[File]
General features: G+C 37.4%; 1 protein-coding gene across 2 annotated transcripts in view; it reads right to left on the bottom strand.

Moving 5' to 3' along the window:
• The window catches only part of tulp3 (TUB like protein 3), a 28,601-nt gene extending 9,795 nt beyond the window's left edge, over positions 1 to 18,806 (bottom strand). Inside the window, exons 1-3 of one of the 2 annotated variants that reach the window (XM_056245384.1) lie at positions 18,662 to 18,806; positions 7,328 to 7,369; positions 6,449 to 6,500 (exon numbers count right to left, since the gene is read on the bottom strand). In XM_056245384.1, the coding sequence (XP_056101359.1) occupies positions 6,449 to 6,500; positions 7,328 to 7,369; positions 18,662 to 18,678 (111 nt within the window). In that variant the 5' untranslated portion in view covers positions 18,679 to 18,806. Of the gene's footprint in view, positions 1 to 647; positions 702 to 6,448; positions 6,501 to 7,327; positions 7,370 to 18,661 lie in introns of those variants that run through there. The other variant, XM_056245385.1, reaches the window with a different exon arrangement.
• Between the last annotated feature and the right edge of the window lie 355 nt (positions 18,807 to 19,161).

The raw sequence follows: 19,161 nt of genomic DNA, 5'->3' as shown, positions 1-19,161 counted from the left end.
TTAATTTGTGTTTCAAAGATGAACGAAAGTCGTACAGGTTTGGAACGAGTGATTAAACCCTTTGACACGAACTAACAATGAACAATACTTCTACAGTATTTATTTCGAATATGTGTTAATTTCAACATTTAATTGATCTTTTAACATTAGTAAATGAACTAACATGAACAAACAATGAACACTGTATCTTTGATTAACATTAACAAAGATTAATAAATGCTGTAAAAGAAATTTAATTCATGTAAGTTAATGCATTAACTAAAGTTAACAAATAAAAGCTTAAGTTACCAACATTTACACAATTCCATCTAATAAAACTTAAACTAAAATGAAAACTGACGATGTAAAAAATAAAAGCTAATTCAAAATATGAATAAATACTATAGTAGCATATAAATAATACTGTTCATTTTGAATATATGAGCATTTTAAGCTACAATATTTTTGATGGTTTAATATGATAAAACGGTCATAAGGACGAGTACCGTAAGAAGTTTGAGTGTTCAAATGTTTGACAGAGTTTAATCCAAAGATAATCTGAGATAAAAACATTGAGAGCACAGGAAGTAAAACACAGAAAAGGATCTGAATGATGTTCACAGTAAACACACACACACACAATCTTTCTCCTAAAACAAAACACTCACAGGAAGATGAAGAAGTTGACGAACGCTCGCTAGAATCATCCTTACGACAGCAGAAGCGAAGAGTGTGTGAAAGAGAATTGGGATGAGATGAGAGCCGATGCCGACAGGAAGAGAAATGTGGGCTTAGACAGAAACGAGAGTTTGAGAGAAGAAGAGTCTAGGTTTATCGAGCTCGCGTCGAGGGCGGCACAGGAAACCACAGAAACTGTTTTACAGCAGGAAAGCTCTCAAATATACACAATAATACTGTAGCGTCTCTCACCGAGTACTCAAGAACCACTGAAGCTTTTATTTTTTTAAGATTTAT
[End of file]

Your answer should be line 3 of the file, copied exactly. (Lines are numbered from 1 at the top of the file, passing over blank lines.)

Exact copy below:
• The window catches only part of tulp3 (TUB like protein 3), a 28,601-nt gene extending 9,795 nt beyond the window's left edge, over positions 1 to 18,806 (bottom strand). Inside the window, exons 1-3 of one of the 2 annotated variants that reach the window (XM_056245384.1) lie at positions 18,662 to 18,806; positions 7,328 to 7,369; positions 6,449 to 6,500 (exon numbers count right to left, since the gene is read on the bottom strand). In XM_056245384.1, the coding sequence (XP_056101359.1) occupies positions 6,449 to 6,500; positions 7,328 to 7,369; positions 18,662 to 18,678 (111 nt within the window). In that variant the 5' untranslated portion in view covers positions 18,679 to 18,806. Of the gene's footprint in view, positions 1 to 647; positions 702 to 6,448; positions 6,501 to 7,327; positions 7,370 to 18,661 lie in introns of those variants that run through there. The other variant, XM_056245385.1, reaches the window with a different exon arrangement.